Originally Posted by jbrosenfeld
I know that ... you need to give them more attention and reassurance then you would someone who didn't suffer from the personality disorder, however I also know that if you shower them with too much attention, they might feel trapped and run. ... Can someone please help me with what the line is, or how I can make sure I am not crossing the line?
JBR, I spent 15 years with my exW (high functioning BPDer) trying to do exactly that -- to find the Goldilocks position between too close and too distant. I can confidently tell you that it does not exist. Or, if it does, it is a knife edge that is continually shifting.
The problem is that BPDers have a terrible fear of both abandonment and engulfment. As you draw close to your GF and become intimate, she will feel suffocated and engulfed by your strong personality. This occurs because she has a fragile unstable sense of who she is and has to work hard to try and maintain some semblance -- some thread -- of who she is. She therefore has only a weak sense of where her personal boundaries are.
This means that intimacy with you is extremely frightening because she feels she is evaporating into thin air or losing herself into your strong personality. She therefore pushes you away by creating an argument over nothing -- which is why you have no doubt found that she starts fights immediately following a wonderfully intimate evening or a great weekend.
Yet, as you back off to give her breathing space, you trigger her other great fear: abandonment
. That frightens her so much that she will start reeling you back in with enticing behavior, all the while complaining that you are not being affectionate enough. But, of course, as you move back close to her, the cycle starts anew. This push-you-away and pull-you-back behavior is a hallmark of BPD.
The reason that there is no recognizable line or Goldilocks position between too close
and too distant
is that untreated BPDers are unable to regulate their emotions, making them unstable. Moreover, their perceptions of your motivations are seriously distorted, often making it difficult for them to know your true intentions -- much less know how intimate you are trying to be. Hence, they themselves do not know where the "line" is.
On top of that, they have -- deep inside -- an enormous amount of anger they have been carrying since early childhood -- anger that is easily triggered by some trivial comment or action you make.
Originally Posted by jbrosenfeld
I am fully aware that people with borderline can love. If anything I feel they can probably love deeper then non-borderline people.
Yes, untreated BPDers can love but it is shallower
, not deeper. Indeed, a common saying among their nonBPD partners is that BPD love "is a mile wide and an inch deep." It is a "mile wide" in the sense that, while a BPDer is splitting you white, the adoration and passion bestowed on you is very intense. It is "an inch deep" in the sense that the love can completely evaporate and blow away in 15 seconds, being immediately replaced by outright hatred.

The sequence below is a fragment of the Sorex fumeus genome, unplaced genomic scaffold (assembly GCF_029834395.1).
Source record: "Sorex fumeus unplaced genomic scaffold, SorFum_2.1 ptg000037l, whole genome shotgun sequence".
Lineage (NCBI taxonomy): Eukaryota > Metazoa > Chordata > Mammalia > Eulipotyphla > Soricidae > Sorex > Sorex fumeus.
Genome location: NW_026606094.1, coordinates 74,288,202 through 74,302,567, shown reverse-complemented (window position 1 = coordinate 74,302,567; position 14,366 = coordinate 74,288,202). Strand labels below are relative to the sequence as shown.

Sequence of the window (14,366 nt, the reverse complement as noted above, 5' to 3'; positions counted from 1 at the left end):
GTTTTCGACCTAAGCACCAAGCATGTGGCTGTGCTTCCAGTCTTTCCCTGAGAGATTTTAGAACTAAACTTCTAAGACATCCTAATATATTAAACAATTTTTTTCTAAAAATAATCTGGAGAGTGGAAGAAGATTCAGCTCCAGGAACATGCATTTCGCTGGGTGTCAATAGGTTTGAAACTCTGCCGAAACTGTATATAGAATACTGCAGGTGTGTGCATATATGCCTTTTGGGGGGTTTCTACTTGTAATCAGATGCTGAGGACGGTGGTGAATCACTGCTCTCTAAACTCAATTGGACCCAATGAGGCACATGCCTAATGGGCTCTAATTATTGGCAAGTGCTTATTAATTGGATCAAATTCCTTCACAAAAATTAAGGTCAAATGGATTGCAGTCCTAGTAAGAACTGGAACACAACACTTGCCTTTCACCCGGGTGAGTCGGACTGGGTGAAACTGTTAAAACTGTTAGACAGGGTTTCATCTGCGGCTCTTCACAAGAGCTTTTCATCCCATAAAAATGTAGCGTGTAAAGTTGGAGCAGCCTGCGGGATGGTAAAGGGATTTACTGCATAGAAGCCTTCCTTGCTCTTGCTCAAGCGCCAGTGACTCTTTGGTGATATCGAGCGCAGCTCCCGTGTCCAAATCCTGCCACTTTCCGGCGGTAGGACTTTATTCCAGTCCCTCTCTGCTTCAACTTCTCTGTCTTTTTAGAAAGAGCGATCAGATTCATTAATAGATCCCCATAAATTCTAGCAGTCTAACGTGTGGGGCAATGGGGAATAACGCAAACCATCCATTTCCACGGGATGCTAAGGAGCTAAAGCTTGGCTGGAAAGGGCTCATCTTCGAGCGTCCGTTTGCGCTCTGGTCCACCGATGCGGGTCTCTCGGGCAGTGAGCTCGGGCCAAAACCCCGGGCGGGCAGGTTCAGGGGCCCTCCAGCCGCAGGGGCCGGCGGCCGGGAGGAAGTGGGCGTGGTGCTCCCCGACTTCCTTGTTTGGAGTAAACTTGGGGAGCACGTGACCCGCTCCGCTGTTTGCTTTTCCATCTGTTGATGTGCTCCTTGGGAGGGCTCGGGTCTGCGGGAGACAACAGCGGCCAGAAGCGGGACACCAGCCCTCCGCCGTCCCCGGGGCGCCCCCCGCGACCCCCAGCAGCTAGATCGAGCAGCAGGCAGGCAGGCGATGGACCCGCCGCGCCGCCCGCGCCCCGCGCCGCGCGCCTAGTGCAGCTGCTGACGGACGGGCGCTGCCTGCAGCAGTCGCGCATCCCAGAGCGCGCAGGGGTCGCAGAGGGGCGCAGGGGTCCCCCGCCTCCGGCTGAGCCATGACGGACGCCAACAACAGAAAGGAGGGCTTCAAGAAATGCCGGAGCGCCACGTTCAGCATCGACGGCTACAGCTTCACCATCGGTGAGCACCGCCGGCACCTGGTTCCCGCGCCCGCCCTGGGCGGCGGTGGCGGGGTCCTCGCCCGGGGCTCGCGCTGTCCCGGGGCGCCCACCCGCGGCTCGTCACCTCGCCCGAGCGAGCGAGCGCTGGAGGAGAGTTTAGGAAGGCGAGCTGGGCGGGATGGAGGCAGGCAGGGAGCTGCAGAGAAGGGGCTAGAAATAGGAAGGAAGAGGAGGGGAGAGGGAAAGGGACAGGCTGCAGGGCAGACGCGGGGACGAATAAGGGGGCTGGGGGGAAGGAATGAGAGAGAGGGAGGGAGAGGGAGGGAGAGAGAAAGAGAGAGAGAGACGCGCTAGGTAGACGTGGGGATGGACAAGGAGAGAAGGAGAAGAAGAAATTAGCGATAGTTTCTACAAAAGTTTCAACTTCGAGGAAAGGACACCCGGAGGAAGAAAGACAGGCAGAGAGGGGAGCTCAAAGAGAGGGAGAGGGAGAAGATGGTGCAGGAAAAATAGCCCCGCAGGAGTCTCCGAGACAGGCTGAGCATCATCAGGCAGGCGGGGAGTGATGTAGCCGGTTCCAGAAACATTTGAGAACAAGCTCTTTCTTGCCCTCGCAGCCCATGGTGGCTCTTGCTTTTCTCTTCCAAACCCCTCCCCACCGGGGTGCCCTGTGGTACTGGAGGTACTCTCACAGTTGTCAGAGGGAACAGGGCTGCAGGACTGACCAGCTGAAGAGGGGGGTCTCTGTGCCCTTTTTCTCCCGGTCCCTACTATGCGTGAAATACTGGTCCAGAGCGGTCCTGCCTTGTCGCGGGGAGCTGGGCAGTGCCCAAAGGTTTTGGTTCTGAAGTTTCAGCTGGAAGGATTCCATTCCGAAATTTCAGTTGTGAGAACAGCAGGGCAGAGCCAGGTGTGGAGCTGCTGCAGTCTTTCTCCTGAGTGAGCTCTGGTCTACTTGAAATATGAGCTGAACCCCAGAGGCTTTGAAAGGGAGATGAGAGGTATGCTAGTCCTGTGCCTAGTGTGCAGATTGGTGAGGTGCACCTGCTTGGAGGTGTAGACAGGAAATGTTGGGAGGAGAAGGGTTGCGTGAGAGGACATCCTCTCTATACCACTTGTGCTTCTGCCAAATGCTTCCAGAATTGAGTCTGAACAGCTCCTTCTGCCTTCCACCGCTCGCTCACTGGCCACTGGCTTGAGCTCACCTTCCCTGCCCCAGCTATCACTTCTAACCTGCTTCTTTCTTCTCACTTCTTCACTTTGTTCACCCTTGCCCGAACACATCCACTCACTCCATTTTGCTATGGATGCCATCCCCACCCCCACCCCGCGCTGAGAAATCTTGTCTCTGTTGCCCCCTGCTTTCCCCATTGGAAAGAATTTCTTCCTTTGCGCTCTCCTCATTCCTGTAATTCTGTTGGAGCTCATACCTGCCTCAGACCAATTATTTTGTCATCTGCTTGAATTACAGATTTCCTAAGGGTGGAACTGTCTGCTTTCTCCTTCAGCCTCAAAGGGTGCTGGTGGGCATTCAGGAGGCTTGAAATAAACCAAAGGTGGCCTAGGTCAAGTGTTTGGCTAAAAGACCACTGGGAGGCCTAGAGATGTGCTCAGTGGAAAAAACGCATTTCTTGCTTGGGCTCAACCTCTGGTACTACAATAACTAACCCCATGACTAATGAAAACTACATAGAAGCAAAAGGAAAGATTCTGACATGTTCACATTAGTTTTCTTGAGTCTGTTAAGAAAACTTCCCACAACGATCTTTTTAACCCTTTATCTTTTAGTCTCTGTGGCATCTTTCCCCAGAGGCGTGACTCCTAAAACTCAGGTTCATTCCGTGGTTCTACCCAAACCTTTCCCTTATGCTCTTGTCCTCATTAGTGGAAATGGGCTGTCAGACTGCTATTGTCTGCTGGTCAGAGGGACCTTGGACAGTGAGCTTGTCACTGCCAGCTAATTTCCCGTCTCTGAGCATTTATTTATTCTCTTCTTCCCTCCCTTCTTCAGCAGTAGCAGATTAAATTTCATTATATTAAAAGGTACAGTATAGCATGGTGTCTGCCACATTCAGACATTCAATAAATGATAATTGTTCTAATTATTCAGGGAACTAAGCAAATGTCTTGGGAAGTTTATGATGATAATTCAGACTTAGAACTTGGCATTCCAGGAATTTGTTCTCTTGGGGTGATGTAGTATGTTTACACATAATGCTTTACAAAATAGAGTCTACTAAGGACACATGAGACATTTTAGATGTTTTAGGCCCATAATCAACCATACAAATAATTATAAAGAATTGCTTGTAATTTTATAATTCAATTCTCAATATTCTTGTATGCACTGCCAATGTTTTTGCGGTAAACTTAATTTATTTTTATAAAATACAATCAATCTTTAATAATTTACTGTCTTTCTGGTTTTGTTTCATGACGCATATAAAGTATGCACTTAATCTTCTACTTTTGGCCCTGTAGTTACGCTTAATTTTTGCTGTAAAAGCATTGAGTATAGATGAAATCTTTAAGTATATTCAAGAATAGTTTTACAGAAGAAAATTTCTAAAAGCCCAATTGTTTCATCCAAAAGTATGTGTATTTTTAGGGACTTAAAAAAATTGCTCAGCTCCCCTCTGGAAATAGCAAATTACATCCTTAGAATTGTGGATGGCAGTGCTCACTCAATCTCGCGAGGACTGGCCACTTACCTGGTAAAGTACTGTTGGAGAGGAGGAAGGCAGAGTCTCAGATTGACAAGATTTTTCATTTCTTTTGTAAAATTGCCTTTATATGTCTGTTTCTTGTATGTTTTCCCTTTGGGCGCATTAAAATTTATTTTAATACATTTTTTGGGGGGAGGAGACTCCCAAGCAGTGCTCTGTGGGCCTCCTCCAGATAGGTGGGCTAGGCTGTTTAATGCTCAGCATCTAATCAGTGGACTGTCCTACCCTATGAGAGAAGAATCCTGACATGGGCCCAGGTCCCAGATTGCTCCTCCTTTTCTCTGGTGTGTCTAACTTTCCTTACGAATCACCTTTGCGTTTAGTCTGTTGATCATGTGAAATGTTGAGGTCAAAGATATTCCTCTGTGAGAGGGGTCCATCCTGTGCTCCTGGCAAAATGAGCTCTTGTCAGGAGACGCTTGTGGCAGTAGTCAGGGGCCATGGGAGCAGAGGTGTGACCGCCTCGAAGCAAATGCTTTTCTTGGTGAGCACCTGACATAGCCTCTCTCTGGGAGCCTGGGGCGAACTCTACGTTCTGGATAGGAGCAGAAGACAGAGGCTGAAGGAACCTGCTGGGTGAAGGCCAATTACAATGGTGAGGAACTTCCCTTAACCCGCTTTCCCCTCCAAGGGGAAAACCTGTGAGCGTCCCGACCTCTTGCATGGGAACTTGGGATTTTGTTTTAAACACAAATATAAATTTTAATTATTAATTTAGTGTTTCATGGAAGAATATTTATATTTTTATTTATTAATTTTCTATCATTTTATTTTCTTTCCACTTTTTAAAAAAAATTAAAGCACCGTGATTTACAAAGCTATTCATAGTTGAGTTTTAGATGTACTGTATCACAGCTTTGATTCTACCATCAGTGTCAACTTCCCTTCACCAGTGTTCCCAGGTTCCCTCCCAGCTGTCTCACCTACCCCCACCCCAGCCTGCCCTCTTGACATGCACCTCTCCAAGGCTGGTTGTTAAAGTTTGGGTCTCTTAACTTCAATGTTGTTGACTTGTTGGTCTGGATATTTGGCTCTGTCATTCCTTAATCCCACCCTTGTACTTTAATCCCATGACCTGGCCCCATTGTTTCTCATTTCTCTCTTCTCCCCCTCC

Does that remind you of anything? Well, it should if you have any three- or four-year-old nieces or nephews running around. A child that age adores daddy while he is meeting her every need but shifts instantly to hating daddy if he withholds the smallest thing. Does this adoring behavior really constitute real love? Absolutely. If you doubt that, just ask any parent of a young child.
Does it constitute mature
love? Absolutely not. Untreated BPDers are incapable of expressing mature love, i.e., meeting your needs in a consistent and devoted manner. The reason is that their emotional development is frozen at the level of a three- or four-year-old child. This is why many BPDers exhibit a childlike warmth of expression that oftentimes makes total strangers feel as if they have known that BPDer for a long time.
Certainly, my exW is that way. Strangers, business colleagues, and casual friends find her to be immediately very likeable and charming. Heaven help them, however, if they decide to become a close friend (thereby triggering her abandonment fear).
Please note that what I am saying does NOT apply to treated BPDers like Rlover, who reports that her therapy has been so successful that she now has only mild traits of the disorder. Her accomplishment is remarkable and is to be commended. Likewise for your GF if she is committed to staying in therapy.
Because BPD is ego syntonic, BPDers generally believe (at a conscious level) that their behavior is fine and everyone else's behavior is the source of their unhappiness. It therefore is unusual to find a BPDer who is sufficiently self aware to acknowledge having the disorder, much less seek therapy and remain there for the several years needed to learn how to manage it.
Here on the Internet, I have exchanged messages with perhaps three dozen BPDers with sufficient self awareness to pull that off. In my private life, however, I have met only one that I know of. Sadly, it was not my exW.